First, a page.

Ford's (NYSE:F) share price performance has been relatively poor over the past 3 months. Shares are down about 10% while the SPDR (NYSEARCA:SPY) has rallied 8.25%. That's a whopping underperformance of 1,800 basis points. Even worse, shares of GM (NYSE:GM) are up 8%, so Ford is greatly lagging its comparable US peer.
However, with CEO Alan Mulally staying, I think the worst is over at Ford. Although I've previously argued that Ford would be fine without Mulally, and it will be when he inevitably leaves, many investors do not agree with my sentiment. Mulally pulled the company from the grips of bankruptcy, and in the process, cemented a legacy as one of the greatest CEOs of the 21st century. Mulally has made shareholders boatloads of money, so they are rightly attached to him.
Undoubtedly, Ford has a strong bench led by COO Mark Fields and Mulally will eventually retire. Nevertheless, the fact that he will stay through 2014 allows the market to focus on what is much more important: Ford's fundamental standing.
Guidance was a disaster
Although I think some of the reason for the huge sell-off was from investors getting shaky about Mulally's unwillingness to comment on his future with Ford, the firm's guidance was pretty bad.
North American operating margins will be slightly lower than previously anticipated at 8-9%, down from the 10%+ run-rate shareholders have become accustomed to over the past several quarters. Management blames incentive spending to move old inventory as the firm introduces 16 new vehicles in 2014-an acceptable excuse.
South America is struggling mightily. Argentina's economy is a disaster, and it could be even worse than Ford anticipates.
"Argentina's economy stands on the brink of collapse after years of mismanagement, with long-term government bond yields of 10.5 percent exceeding even those of governments in crisis such as Greece."
The country is at risk for defaulting on its debt yet again, and even a $21 billion stimulus program may have a hard time restarting the local economy. As riots and looting spread, I think the outlook for auto sales is gloomy.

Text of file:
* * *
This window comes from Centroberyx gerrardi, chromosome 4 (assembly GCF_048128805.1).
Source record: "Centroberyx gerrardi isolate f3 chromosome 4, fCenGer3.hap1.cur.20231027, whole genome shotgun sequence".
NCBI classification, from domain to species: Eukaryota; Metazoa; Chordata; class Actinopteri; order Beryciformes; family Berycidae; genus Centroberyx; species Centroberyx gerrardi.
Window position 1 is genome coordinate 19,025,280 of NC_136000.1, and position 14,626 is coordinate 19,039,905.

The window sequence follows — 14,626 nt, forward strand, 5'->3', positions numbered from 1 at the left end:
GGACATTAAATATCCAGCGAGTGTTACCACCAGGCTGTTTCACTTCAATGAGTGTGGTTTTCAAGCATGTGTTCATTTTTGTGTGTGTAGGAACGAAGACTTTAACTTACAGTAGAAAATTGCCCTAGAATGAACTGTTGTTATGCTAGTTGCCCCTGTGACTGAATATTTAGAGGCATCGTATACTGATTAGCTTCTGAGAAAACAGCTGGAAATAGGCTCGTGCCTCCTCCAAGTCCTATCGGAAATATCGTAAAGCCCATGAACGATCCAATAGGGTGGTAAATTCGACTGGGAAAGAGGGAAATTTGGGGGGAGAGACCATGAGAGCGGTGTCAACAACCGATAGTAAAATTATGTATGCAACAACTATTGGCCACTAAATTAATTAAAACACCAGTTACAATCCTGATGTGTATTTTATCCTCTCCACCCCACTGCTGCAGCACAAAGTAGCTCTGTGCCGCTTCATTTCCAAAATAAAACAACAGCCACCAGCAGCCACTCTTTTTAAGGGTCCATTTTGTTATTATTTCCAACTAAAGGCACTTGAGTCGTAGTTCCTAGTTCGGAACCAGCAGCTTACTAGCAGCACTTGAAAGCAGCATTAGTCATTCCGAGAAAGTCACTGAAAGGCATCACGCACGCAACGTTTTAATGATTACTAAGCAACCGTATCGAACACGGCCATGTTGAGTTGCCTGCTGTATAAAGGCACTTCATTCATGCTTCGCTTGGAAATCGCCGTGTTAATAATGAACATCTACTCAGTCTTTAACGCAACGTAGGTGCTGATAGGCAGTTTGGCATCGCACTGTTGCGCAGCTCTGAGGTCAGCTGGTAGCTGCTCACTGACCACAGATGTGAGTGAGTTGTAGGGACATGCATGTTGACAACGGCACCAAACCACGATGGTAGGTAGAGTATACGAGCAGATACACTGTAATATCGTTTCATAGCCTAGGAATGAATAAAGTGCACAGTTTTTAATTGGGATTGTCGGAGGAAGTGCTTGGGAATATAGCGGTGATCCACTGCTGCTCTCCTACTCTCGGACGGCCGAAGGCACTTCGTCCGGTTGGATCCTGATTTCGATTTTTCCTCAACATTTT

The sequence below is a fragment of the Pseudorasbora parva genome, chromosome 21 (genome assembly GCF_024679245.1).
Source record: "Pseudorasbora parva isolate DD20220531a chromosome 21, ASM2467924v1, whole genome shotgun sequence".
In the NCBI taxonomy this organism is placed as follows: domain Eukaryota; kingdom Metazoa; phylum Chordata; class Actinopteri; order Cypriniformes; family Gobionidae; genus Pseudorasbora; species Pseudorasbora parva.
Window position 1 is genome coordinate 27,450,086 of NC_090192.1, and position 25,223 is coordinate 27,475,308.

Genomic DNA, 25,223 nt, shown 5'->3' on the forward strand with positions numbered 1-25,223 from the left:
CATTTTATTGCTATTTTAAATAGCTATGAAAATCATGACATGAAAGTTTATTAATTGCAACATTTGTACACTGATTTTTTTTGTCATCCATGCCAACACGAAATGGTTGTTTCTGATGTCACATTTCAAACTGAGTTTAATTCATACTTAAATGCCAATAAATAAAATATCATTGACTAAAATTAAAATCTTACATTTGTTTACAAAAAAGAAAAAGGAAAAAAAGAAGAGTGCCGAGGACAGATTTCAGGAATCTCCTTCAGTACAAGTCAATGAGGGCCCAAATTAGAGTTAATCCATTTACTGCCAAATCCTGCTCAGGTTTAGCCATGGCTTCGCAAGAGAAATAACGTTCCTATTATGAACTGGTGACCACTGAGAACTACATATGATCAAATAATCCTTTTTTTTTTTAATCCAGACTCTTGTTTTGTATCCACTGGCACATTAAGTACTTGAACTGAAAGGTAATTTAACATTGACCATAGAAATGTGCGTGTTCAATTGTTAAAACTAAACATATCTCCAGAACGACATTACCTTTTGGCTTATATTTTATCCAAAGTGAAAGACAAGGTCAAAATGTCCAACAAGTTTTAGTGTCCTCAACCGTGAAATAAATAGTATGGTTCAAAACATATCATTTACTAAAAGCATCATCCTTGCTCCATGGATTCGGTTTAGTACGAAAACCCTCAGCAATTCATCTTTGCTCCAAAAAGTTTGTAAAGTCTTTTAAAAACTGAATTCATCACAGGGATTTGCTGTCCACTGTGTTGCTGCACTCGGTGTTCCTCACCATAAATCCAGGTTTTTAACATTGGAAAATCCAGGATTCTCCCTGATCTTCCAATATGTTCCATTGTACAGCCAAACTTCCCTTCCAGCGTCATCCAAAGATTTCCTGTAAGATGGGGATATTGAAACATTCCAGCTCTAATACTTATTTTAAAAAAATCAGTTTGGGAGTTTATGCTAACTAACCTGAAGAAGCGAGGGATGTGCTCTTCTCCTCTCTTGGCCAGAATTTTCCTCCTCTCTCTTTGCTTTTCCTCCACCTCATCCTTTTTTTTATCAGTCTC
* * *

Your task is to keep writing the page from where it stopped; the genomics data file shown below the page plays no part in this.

Brazil isn't looking much healthier as S&P mulls slashing the country's credit rating as strong levels of economic growth fail to materialize. Previously elevated levels of inflation are no longer being offset by wage growth-not a great formula for higher auto sales.
We all know the story of Europe. Ford expects to be profitable by mid-decade, which would be a huge positive for overall profitability. However, 2014 could result in a loss of $400 million to $500 million. Some may be hoping for a US-like 2011 recovery, but with Euro Zone unemployment hovering at 12.1%, that outcome seems unlikely.
However, a better than an expected loss definitely seems possible. Retail sales rose 1.4% in the Eurozone in November--the fastest pace in 12 years. Eventually European consumers are going to have to replace an aging fleet, and with GM pulling back in the region, Ford will make share gains.
On top of the slowly improving European outlook, Chinese wholesale volumes jumped 49% in 2013 to 938,00 cars. Mulally anticipates China will eventually become 40-50% of sales, so Ford is only reaching the tip of the iceberg in terms of sales.
What about December Sales?
December North American sales were not great, up only 1.8%. Retail sales were up 3%, but I was encouraged to see F-Series sales remain solid (up 8.4%) and the Fusion grow at an impressive clip (up 26.6%). Sales for the entire auto industry were poor, so it's probably not worth panicking over.
Still, I am worried to see incentive spending increase. According to TrueCar.com, incentive spending was 4% higher than a year ago. The auto industry is one of the most visible industries in the United States, and it has the tendency to become competitive and less profitable. Companies love underpricing each other to gain market share. Hopefully we see more rational behavior during this automotive cycle, but I'm not overly optimistic. Incentive spending at Ford will be elevated for the first half of the year, but hopefully we see it gradually decline when new inventory hits dealerships.
Competition remains robust, with General Motors introducing several new vehicles and Chrysler officially becoming part of the Fiat (FIATY) family. Though the respective leadership of both companies is fantastic, neither has been able to touch Ford when it comes to the insanely profitable pickup market.
With the US economy adding a lot of jobs, I am very optimistic about the pickup opportunity going forward. A robust pickup market could help mitigate operating margins pressures, leading Ford to outperform its own forecast.
Ford is still a Buy
Although I have readjusted my expectations based on Ford's lackluster guidance, Ford remains one of my favorite stocks for 2014. Shares currently yield 2.6%, and I cannot see shares falling much below $15, unless the US economy deteriorates. Sales growth in North America will somewhat counter operating margin compression, and there is a very slight chance the firm exceeds low expectations in Europe. More importantly, China is going to be a huge growth driver in the next few years, and another year of solid sales growth should help make this clear to investors. I think shares are worth $22.